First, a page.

The tale is told by a Once-ler, whose face we never see (but his teeth sound grey when he talks). This unsavoury character describes the time he selfishly chopped down all the beautiful Truffula trees (which are softer than silk, and they have the sweet smell of fresh butterfly milk…) in order to make utterly useless thneeds in the hope of getting rich. And even the impassioned and importunate Lorax – who speaks for the trees – can’t stop him.

This is both a lovely tribute to the beautiful natural things in the world, and a clear warning-call: we exploit it thoughtlessly at our peril. It’s pretty dark for a Dr Seuss story (and it’s pretty long for a Dr Seuss story, too – it’s for slightly older readers than his usual output); but the dark message is embodied in that same old Seuss world that is brightly, exhilaratingly mad and impossible, and yet will also feel completely accessible and familiar to so many readers. The snergelly hose and the gruvvulous glove, the Truffula tufts and the thneeds and the Snuvv – the Lorax, the Once-lers, the Brown Bar-ba-loots, the Humming-fish, crummies and Bar-ba-loot suits… These are all profoundly important things and they will all make sense to you when you read The Lorax; and they will matter to you a great deal. After all, it’s up to you now…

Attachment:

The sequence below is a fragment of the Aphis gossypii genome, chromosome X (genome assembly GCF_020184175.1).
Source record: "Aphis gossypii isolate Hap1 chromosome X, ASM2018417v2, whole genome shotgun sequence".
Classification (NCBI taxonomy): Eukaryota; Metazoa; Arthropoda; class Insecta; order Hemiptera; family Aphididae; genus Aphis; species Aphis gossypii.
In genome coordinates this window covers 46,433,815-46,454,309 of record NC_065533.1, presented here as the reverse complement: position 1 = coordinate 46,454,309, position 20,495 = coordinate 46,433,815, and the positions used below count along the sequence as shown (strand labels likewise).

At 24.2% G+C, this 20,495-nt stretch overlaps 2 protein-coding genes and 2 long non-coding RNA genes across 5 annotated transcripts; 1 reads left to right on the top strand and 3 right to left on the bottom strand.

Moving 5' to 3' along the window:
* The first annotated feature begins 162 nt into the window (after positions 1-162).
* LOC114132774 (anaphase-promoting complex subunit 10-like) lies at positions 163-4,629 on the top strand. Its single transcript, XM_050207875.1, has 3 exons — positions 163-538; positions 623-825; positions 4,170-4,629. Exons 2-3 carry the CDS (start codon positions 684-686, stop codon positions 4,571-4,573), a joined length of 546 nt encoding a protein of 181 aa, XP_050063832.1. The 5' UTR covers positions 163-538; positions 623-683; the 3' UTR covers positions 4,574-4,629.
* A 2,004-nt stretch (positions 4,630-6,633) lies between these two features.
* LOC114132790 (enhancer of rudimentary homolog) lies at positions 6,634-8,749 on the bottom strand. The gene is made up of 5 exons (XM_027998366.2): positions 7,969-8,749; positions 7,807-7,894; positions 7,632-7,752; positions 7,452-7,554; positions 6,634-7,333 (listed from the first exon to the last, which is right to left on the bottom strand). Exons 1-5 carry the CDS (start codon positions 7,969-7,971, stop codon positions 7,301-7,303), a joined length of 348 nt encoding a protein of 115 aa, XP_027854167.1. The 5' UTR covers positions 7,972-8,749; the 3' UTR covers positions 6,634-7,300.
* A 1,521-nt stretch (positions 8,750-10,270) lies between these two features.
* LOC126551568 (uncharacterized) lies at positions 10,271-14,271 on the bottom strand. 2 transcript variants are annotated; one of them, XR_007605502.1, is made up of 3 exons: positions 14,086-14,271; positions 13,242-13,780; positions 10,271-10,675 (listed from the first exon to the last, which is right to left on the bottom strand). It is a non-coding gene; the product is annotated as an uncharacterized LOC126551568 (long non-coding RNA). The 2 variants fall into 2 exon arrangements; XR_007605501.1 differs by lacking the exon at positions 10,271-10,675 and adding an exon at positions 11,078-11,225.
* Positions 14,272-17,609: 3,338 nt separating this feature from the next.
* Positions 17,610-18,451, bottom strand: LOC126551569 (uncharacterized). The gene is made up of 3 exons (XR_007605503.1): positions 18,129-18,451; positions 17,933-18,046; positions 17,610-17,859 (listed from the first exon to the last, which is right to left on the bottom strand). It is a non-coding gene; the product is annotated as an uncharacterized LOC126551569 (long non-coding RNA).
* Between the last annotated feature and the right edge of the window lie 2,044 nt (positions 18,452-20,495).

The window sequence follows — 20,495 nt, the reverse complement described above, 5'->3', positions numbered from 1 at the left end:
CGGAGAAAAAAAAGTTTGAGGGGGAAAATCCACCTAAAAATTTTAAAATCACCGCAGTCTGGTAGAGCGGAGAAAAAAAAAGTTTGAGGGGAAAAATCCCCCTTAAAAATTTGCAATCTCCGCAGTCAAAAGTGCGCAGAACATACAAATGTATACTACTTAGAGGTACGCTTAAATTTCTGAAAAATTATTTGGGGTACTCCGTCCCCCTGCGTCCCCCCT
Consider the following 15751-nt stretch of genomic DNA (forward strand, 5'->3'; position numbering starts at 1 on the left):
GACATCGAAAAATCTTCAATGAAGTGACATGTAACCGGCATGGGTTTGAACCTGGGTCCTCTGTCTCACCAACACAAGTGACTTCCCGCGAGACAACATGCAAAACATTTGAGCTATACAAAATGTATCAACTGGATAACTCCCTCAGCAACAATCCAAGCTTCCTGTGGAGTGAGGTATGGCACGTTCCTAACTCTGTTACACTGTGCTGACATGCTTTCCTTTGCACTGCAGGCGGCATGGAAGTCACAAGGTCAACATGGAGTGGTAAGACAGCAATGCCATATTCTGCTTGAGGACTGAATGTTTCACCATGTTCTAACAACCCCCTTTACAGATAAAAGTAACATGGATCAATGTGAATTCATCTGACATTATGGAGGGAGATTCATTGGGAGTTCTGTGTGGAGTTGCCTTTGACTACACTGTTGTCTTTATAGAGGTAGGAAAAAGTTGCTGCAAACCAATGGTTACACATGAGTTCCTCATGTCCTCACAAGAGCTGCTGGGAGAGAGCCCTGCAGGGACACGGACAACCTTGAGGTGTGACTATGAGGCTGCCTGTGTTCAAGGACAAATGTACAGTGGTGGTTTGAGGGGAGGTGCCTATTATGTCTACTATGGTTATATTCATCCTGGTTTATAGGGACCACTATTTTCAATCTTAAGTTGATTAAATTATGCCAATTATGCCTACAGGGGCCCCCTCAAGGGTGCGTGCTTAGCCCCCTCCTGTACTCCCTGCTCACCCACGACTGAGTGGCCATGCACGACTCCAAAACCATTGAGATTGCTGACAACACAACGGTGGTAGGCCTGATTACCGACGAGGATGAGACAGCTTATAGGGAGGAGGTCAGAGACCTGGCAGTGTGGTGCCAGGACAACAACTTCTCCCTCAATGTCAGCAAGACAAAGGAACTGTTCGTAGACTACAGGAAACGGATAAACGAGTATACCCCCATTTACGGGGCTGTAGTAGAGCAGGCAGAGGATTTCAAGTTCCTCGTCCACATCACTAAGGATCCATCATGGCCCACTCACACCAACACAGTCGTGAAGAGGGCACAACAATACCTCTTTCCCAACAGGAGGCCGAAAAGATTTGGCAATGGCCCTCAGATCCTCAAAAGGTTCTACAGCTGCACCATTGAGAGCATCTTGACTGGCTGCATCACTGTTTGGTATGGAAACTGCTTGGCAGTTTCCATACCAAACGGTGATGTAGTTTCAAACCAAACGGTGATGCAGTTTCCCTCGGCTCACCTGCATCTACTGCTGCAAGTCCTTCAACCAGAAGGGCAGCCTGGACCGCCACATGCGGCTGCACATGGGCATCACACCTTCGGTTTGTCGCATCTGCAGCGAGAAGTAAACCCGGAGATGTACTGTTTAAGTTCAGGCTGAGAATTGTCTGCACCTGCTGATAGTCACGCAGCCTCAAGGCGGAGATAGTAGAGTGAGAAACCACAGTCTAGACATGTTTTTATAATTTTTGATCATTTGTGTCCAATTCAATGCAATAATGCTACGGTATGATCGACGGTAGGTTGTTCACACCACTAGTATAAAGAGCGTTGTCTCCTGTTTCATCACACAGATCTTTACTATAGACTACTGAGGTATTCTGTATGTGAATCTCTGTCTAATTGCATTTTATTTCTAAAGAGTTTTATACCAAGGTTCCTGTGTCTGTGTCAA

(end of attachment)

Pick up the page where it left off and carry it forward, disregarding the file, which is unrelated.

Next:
Recommended by Daniel Hahn

20 March 2009

Federation Conference

It's that time of year again, and the FCBG (Federation of Children's Book Groups) conference is upon us - this year it's to be held on the weekend of April 3rd-5th, exactly a fortnight hence. As usual they have an amazing programme - you can find a draft programme here; if you're into children's books, you'll be in heaven. This year's company includes Mike Rosen, Alan Gibbons, Patrick Ness, Julia Donaldson and Axel Sheffler, Meg Rosoff, Susan Gates, Linda Newbery, Tim Bowler and many others. Impressive or what?

I'm delighted to have been asked to chair a couple of events again this year - so I'll be with three first-time authors on the Saturday morning (Jenny Downham, Damian Kelleher and Michael Grant), and two seasoned veterans on the Sunday morning (Linda Newbery and Susan Gates). So that's my reading for the coming weeks taken care of! I've read Jenny and Damian's books already (Before I Die, and Life, Interrupted, respectively) and thought both were excellent, and will be interesting to discuss them alongside one another; and I'm currently immersed in Michael Grant's Gone, which is absolutely thrilling so far... And when that's done I get to catch up on as many of Linda's and Susan's that I've not yet read as I can get through between now and our event.

And two big boxes of new books arrived this morning for me to read - I'm having more than a little trouble keeping up...

Anyway - I recommend the FCBG conference very highly to anyone who can make it; it's two days of a really interesting, really fun, very collegial sort of atmosphere with brilliant people everywhere you look. Can't wait. I'll report back on it when it's done. And will have a couple of events at Hay to announce in the coming weeks too...


15 March 2009

Book of the Week (5): “Nick and Norah’s Infinite Playlist” by Rachel Cohn and David Levithan

Music, sex, sexuality, peer-pressure, friendship, trust and love, these are the things that this book is made of. Oh, and the F-word… copiously!